Things to know about croup
Croup is a viral infection caused by parainfluenza viruses, adenovirus, respiratory syncytial virus (RSV), or measles virus.
- It is characterized by swelling around the vocal cords. The airway passage swells up causing narrowing of airways.
- The child has a persistent cough that sounds like barks and difficulty in breathing and swallowing. It most commonly occurs in children under the age of 5 years.
- Very rarely croup may be caused by allergies, exposure to inhaled chemicals, and other irritants or bacteria.
- Croup may be dangerous in children and medical advice must be sought in serious cases.
- During the Omicron surge, croup has increasingly been recognized as a manifestation of COVID-19.
What are the signs and symptoms of croup?
Symptoms tend to be most severe in children under the age of 3. This is because children have smaller respiratory systems than adults. Symptoms that are common in most cases of croup include:
- Initial symptoms are similar to that of a common cold like nasal discharge and sneezing
- A recurring, persistent cough that sounds like barking
- Difficulty breathing
- Noisy breathing
- Hoarseness of voice
- Difficulty swallowing
How is croup diagnosed?
Croup can be diagnosed with a complete physical assessment by a physician. An x-ray may be done to rule out other respiratory conditions, foreign bodies, and pneumonia.
How is croup treated?
Treatment of croup is based on severity. The treatment options include:
For mild cases:
Mild croup can be treated at home, but it is still advised to visit a doctor to confirm the diagnosis. The treatment involves:
- Over-the-counter pain relievers and fever medication can provide symptomatic relief.
- Humidifiers can soothe the cough and throat.
- Do not use an anti-cough medication without consulting with a doctor.
For severe cases:
In severe cases where the child is having difficulty breathing or swallowing, emergency medical attention is required. The treatment may include:
- Steroid medication: This may be injected to widen the airway and reduce swelling. Oral steroids may be prescribed to continue at home.
- A breathing tube may be inserted into the airway for oxygenation.
- Antibiotics may be administered if the cause of croup is suspected to be bacterial and to prevent superadded bacterial infection.
- IV fluids to prevent or treat dehydration.
What are the complications of croup?
Croup usually resolves on it its own or with simple home remedies in about a week.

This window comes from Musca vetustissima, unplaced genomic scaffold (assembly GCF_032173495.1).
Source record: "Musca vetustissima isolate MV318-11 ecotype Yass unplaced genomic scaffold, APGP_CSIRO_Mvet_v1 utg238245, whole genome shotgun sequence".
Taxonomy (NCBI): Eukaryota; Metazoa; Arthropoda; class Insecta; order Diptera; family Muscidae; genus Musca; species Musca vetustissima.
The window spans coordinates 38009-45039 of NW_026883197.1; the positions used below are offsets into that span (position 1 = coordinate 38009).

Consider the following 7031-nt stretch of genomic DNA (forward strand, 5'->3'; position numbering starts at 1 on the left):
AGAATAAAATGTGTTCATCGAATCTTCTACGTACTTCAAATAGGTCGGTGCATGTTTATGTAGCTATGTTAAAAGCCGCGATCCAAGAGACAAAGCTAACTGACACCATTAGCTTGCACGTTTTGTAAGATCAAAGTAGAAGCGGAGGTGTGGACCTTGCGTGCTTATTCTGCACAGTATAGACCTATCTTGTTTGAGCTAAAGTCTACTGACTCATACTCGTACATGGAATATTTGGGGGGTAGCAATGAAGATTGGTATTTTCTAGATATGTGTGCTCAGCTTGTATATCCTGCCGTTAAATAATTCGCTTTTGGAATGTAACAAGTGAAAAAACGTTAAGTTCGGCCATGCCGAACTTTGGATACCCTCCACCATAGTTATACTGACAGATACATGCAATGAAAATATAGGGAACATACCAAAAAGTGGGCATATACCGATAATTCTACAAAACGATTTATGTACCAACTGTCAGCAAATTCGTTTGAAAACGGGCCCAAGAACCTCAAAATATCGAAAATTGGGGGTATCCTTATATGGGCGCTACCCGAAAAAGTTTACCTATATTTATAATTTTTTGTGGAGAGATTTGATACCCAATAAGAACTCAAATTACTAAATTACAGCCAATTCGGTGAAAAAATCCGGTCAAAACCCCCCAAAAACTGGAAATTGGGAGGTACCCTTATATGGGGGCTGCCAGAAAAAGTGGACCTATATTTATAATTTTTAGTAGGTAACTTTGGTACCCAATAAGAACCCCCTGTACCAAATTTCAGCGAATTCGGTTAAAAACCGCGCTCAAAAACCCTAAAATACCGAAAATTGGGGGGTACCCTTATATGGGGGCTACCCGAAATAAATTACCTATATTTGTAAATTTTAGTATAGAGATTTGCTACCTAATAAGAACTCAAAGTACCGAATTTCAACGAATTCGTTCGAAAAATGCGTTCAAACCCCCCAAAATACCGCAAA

Rarely, croup can worsen, causing life-threatening complications. These include:
- Pulmonary edema (swelling inside the lungs)
- Otitis media (infection of the ear)
- Severe dehydration due to high fever, causing complication
- Pneumothorax (air collection inside the chest cavity)
When to see a doctor:
The following require medical attention:
- Noisy breathing indicates airway obstruction or narrowing of the airway
- Difficulty swallowing
- Bluish-gray discoloration around the nose, mouth, and fingernails, indicating decreased oxygenation
- High-grade fever, over 103.5 degrees
- Symptoms lasting over a week
- Sudden worsening of symptoms
Can croup be prevented?
The prevention of croup is similar to most respiratory viruses. This involves maintaining personal hygiene.
- Frequent handwashing with soap and water for at least 20 seconds at a time.
- Keeping hands and objects away from the mouth, avoid touching the face.
- Wearing a mask and avoiding direct contact with those with a respiratory infection.
- Avoid close contact with babies when you have a cold.
- Vaccination is available against the measles virus. This virus is one of the causes of croup. It is recommended that parents remain up to date with their child’s vaccinations.
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Common Medical Abbreviations & Terms
Doctors, pharmacists, and other health-care professionals use abbreviations, acronyms, and other terminology for instructions and information in regard to a patient's health condition, prescription drugs they are to take, or medical procedures that have been ordered. There is no approved this list of common medical abbreviations, acronyms, and terminology used by doctors and other health- care professionals. You can use this list of medical abbreviations and acronyms written by our doctors the next time you can't understand what is on your prescription package, blood test results, or medical procedure orders. Examples include:
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